Do-it-yourself super via a self managed super fund (SMSF) is becoming an increasingly popular choice for investors who want to have control over how their super is invested.
What is an SMSF ?
An SMSF is a trust where money or assets are held and managed on behalf of up to four members to provide benefits for their retirement. Subject to certain exceptions, all members of an SMSF must be trustees of the SMSF or directors of the SMSF ’s corporate trustee.
Why establish an SMSF ?
Three key reasons for establishing your own SMSF are control, flexibility and investment choice. As trustee of your fund, you decide on your fund’s investment strategy and choose how your fund’s assets are invested. This means you can tailor your fund’s investments to suit members’ specific needs. Your fund can invest in most asset classes, although there are some limitations and legal restrictions.
Like all super funds, an SMSF receives concessional tax treatment. The top tax rate for the investment earnings of your SMSF is 15%. It’s important to note that this tax concession is only available if your fund complies with all the rules and regulations that apply to SMSF s (a ‘complying fund’).
Understanding the rules and obligations of an SMSF
As a trustee, you need to consider your fund’s investment philosophy. Investing successfully takes time, effort and discipline. How will you spread your money to manage risk? How long will you give an investment to prove itself? What’s an acceptable rate of return? How much risk are you willing to take with members’ retirement savings?
Another important consideration is your fund’s performance – how is it performing relative to other funds after expenses? If it’s not doing better, or at least as well, you may want to consider using a professional to manage your fund. Rules and obligations applying to SMSF s are complex. Even if you employ specialists to help you with investment strategy, compliance and administration (particularly with Australian Taxation Office requirements), as trustee of your fund you are still legally responsible for making sure your fund complies with all the rules under superannuation law. Let’s look at some of the key
rules and obligations:
Sole purpose test
The sole purpose of your fund must be to provide retirement benefits to your fund’s members. If you use your fund for other purposes (such as running
a business) your fund may be considered noncompliant and you risk losing the 15% maximum tax concession.
Some key areas of compliance for an SMSF relate to:
• in-house asset rules
• conducting all transactions at arm’s length
• borrowing (or gearing) in super
• acquiring assets from related parties
• separation of assets.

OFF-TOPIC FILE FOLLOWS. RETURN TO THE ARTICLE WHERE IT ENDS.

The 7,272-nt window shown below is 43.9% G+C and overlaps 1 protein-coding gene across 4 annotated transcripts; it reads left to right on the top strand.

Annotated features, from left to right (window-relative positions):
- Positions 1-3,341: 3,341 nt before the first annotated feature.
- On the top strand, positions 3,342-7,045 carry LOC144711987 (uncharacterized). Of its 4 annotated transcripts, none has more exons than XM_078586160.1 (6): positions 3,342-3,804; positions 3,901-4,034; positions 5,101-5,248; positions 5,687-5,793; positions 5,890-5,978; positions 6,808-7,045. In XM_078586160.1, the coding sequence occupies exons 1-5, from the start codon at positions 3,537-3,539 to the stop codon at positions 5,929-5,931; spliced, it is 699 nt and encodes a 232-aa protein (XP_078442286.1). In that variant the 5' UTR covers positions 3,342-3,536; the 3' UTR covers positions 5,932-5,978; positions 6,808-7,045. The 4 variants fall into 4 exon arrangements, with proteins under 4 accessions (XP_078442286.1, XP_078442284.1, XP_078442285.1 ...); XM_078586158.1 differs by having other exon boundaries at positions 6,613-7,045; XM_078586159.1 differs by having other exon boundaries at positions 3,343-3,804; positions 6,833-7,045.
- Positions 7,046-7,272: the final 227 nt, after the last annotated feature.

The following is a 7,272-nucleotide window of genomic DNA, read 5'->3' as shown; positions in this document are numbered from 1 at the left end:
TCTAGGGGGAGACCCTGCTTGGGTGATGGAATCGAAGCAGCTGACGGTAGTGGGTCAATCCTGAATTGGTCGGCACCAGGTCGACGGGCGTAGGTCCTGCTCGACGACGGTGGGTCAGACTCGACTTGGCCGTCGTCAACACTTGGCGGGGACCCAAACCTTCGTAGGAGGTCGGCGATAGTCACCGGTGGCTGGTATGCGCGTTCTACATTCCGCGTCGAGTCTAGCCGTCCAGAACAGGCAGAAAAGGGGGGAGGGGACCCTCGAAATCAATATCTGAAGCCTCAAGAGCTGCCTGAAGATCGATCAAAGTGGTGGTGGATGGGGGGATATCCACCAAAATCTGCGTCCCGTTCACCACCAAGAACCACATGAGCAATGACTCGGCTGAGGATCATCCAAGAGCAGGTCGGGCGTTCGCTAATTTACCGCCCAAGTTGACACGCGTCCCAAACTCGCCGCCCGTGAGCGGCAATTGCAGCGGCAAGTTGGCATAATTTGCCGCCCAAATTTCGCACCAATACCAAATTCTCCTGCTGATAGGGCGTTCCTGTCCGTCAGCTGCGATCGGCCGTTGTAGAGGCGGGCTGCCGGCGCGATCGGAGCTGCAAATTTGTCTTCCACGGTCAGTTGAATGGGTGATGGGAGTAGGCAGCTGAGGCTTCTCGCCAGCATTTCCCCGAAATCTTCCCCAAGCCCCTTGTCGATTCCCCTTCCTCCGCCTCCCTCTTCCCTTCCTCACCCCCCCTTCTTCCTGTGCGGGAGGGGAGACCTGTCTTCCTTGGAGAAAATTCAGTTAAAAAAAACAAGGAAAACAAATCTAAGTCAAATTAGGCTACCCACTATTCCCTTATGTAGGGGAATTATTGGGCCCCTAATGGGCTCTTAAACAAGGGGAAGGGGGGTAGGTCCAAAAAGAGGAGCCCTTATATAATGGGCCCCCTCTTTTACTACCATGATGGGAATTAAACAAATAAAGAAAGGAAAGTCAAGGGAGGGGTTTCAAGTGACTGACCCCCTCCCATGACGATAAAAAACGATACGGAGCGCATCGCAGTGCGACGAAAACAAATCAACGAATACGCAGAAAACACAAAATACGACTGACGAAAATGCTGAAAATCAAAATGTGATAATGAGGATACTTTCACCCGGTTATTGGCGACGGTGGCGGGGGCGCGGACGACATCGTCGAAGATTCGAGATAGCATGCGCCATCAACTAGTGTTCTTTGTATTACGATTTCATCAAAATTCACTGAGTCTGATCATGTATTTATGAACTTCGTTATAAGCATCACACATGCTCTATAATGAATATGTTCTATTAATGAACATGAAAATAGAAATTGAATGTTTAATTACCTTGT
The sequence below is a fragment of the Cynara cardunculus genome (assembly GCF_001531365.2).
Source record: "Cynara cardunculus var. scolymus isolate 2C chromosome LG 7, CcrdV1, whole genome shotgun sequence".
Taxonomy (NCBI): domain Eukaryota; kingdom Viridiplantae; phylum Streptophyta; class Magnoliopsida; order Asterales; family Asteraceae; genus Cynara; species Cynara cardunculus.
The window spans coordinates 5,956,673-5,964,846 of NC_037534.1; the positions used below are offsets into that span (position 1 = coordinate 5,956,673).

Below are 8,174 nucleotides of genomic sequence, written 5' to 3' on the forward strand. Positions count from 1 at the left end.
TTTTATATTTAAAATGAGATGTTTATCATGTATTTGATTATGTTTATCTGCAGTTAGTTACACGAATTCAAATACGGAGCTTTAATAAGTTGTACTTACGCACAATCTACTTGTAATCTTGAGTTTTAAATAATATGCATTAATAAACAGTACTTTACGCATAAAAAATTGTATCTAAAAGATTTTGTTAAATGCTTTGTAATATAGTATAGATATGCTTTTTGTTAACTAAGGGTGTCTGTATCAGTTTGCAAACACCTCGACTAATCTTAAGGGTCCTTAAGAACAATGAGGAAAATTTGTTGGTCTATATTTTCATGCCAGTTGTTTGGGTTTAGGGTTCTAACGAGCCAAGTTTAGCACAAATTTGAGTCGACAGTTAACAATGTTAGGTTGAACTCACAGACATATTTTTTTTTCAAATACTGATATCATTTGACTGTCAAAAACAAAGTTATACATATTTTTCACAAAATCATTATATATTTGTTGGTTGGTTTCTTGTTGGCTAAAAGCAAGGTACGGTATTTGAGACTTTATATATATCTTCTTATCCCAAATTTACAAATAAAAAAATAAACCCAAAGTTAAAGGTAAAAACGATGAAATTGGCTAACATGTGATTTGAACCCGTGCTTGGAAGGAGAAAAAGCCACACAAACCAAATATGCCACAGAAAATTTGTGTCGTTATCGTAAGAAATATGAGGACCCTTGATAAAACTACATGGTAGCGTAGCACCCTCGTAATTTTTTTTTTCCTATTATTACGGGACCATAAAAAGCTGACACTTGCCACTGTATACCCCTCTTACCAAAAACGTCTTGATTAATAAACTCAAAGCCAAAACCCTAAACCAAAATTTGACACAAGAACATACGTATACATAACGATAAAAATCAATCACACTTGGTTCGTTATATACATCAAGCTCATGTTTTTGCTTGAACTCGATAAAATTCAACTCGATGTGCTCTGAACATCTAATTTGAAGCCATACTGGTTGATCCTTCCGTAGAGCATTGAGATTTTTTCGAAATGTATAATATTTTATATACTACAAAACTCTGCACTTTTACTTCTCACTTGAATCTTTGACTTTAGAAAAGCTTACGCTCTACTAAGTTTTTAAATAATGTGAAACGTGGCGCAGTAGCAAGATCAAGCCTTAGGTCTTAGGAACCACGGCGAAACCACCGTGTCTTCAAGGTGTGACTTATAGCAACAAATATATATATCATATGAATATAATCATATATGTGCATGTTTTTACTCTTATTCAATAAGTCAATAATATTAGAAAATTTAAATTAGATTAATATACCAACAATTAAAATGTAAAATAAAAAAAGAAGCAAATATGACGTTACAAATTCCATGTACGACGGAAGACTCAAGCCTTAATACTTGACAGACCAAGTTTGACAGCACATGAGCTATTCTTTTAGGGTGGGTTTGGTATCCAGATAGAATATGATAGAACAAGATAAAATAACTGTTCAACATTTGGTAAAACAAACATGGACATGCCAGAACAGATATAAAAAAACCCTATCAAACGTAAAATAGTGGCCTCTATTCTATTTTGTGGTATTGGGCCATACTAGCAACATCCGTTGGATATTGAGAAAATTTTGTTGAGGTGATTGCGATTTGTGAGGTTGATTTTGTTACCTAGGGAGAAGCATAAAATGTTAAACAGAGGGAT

In-house asset rules
You can’t lend to (or invest in) a related party or related trust of the fund, or lease an asset of the fund to a related party of the fund, if the total of the related party investments or assets being leased is worth more than 5% of the market value of the fund’s total assets.
Arm’s length requirement
The arm’s length requirement means that if you lease any asset that belongs to the fund to a related party, it must be at commercial rates. Any asset purchased must be for market value.
Gearing in super
There is a general prohibition of borrowing in super, although certain exceptions apply. You can, borrow funds (i.e. use gearing) to invest in certain limited
circumstances. Gearing, where appropriate, may help beneficiaries to accelerate the level of savings they have in super for their retirement. However gearing may also magnify losses and the loan must be established on a ‘limited recourse’ basis.
Acquiring assets from related parties
The trustees of SMSF s are generally prohibited from acquiring assets from related parties of the SMSF. This rule generally prohibits such parties from selling most assets to their SMSF , or from contributing assets in-specie. Some assets such as listed securities (shares, units or bonds listed on an approved stock exchange) or business real property are exempt from this rule.
Separation of assets
Your fund must maintain its assets separately from those of a business involving one or more of your trustees. If a trustee were to hold assets in their own
name instead of the fund, the fund risks losing the asset if that trustee is declared bankrupt or if their business goes into receivership.
To help ensure that the assets of an SMSF will be available to provide retirement income, SMSF s are restricted in the investments they can make. However, one concession that SMSF s enjoy is their ability to invest up to 100% of the fund’s assets in business real property (subject to any restrictions in the SMSF ’s trust deed). An issue for trustees to consider is whether this lack of investment diversification is an appropriate investment strategy.
The financial advisers at Maximum Wealth Strategies specialise in providing advice in relation to self managed superannuation funds. Assistance can be provided in relation to investment strategy documentation, asset allocation and placement of investments including direct shares.
To find out more, or to make an appointment, simply call Maximum Wealth Strategies on 02 60562229 or contact us.